Published: 14th May 2022
Why did 30 per cent of Odisha students not come back to school?
Learning Recovery Plan (LRP) is being executed by the government to help students recover from learning loss, says Schools Education Department Secretary
With the commencement of the COVID-19 pandemic, all schools were shut for a long time and now, they are resuming offline teaching after a gap of two years. The Odisha government, which had begun offline classes, observed that around 30 per cent of the students were not returning back to school.
In a letter to the districts, School and Mass Education Department Secretary, BP Sethi, stated that after analysing the daily attendance data from the schools as provided by the District Education Officers (DEOs), it was noted that around 70 per cent of students are attending the classes, as stated in a report by PTI.
Additionally, a detailed analysis showed that the attendance in Classes I to V districts namely, Malkanagiri, Boudh, Gajapati, Sambalpur and Nuapada, was less than the state average, he said. The performance of these districts mentioned is also poor in case of attendance in Classes VI to VIII, he added.
Sethi mentioned that in the secondary section, attendance in schools in Gajapati, Bolangir, Bargarh, Sonepur, Nuapada, Cuttack, Khordha, Koraput, Ganjam, Boudh, Malkangiri, Keonjhar, Sambalpur is less than the state average. The overall attendance in higher secondary classes is abysmally low in Gajapati, Sonepur, Baragarh, Kandhamal and Nuapada, which is a matter of concern, he added.
"The above figures lead us to believe that thorough analysis has to be made to know the whereabouts of the absentee students. It may so happen, these students who are not attending the offline classes might have dropped out/moved out along with their parents/lost interest in academic activities due to non-continuance of the teaching schedule due to the pandemic situation and many other reasons, which need analysis," he noted, as stated in a report by PTI.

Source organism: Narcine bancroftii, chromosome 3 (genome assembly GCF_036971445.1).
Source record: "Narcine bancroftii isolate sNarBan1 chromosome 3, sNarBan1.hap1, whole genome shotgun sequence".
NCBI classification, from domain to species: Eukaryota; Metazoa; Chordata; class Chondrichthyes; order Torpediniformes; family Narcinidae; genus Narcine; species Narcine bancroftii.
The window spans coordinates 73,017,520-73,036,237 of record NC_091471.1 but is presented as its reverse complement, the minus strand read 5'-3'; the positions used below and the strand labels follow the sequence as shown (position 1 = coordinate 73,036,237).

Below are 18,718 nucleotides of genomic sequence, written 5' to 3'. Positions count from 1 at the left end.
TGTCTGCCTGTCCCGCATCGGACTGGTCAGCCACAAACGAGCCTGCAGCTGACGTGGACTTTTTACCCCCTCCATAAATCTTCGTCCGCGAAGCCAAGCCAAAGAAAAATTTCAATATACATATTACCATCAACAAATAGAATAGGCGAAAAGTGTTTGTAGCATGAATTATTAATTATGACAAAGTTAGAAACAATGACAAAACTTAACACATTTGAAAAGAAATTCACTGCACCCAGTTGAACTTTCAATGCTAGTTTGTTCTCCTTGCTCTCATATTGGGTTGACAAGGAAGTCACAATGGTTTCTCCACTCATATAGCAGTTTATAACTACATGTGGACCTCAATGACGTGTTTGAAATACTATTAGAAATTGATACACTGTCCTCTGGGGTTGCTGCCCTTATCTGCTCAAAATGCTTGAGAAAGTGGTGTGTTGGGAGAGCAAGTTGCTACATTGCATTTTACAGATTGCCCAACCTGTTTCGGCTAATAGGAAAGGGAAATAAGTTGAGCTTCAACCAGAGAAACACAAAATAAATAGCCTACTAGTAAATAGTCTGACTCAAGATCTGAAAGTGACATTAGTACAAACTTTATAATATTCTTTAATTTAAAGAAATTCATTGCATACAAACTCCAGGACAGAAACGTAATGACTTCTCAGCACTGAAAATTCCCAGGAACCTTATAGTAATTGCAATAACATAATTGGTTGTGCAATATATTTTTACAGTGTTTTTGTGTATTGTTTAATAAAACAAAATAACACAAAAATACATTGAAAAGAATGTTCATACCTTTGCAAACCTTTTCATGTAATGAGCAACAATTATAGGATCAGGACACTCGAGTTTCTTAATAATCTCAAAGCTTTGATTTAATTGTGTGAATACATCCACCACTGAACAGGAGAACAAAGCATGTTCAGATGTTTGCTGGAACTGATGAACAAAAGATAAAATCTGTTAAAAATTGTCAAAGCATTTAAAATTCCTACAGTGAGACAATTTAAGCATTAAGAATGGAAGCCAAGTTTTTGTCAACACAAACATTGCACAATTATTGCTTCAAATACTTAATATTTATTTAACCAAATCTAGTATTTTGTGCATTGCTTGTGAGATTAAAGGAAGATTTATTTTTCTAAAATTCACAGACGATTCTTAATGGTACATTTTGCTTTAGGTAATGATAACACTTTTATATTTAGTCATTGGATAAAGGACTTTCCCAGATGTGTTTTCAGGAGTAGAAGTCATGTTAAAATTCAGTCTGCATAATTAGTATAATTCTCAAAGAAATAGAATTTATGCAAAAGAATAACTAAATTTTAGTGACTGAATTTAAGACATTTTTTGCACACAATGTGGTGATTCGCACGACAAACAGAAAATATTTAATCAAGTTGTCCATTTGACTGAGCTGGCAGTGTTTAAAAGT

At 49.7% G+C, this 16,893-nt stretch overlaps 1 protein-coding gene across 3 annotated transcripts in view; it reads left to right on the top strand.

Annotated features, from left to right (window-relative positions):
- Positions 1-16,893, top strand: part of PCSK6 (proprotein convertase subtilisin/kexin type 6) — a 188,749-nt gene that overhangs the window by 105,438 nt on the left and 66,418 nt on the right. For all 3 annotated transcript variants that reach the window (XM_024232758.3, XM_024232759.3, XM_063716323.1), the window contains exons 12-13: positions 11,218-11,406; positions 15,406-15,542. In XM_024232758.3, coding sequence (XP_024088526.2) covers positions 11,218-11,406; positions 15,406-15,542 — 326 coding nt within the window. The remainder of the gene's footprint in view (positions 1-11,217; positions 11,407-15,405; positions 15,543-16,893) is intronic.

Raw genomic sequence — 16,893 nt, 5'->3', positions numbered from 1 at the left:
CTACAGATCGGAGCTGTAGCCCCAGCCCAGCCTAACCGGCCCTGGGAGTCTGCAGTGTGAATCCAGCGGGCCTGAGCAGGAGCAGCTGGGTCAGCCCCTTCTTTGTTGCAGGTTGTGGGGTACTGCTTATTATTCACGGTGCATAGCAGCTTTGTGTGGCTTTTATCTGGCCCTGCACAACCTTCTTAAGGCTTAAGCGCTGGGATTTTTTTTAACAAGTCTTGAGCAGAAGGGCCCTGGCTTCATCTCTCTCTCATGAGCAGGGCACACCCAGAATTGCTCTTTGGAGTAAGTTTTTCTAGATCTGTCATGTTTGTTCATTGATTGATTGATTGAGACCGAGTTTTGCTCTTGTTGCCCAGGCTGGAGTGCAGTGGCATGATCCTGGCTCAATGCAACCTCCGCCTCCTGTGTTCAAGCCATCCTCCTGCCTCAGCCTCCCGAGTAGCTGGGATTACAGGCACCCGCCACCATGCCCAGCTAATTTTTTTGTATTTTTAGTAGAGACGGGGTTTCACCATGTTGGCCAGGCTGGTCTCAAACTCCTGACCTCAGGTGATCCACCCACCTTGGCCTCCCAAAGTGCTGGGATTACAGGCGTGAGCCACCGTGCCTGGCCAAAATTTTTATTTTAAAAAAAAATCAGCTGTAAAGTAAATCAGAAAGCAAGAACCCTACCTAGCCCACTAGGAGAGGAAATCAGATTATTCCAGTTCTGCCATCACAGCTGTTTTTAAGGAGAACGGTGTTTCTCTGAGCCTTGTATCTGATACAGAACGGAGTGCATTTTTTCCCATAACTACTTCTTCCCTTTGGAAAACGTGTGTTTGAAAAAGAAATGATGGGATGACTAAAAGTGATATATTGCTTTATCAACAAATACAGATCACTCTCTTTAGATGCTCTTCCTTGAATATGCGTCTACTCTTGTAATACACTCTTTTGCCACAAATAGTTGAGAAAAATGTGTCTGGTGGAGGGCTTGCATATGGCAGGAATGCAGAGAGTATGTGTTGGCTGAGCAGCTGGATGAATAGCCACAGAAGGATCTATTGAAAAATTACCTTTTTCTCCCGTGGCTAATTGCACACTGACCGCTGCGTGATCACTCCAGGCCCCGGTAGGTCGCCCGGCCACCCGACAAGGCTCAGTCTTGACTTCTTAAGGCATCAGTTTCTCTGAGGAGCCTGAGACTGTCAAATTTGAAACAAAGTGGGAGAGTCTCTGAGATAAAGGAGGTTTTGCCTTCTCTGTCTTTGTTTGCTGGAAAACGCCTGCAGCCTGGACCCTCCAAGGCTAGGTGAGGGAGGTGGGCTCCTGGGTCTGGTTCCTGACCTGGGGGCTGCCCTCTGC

An analysis calculated by the School and Mass Education Department figured that many students passing out of Class VIII were not taking admission in Class IX.
"We have to devise a location-specific strategy to bring back the students to the classroom," Sethi told the district collectors.
Sethi asked the district collectors to conduct a survey to list out the whereabouts of absentees in an attempt to bring them back.
"The junior teachers who are posted in schools may be sent to the houses of the absentee students to know the reason for their absence from the school," he said.
Instructing the teachers on how to convince the students, Sethi suggested that, "These junior teachers should also motivate the students and their parents to send their ward to the school and explain the benefit of sending the student to school and steps taken by the government to provide free books, free uniform, MDM (mid-day meals) and scholarships to students."
Panchayat members and woman self-help groups can also be roped in for the exercise, Sethi said.
Sethi informed that a Learning Recovery Plan (LRP) is under implementation by the government in order to help students recover from the learning loss, maximum attendance of students should be ensured.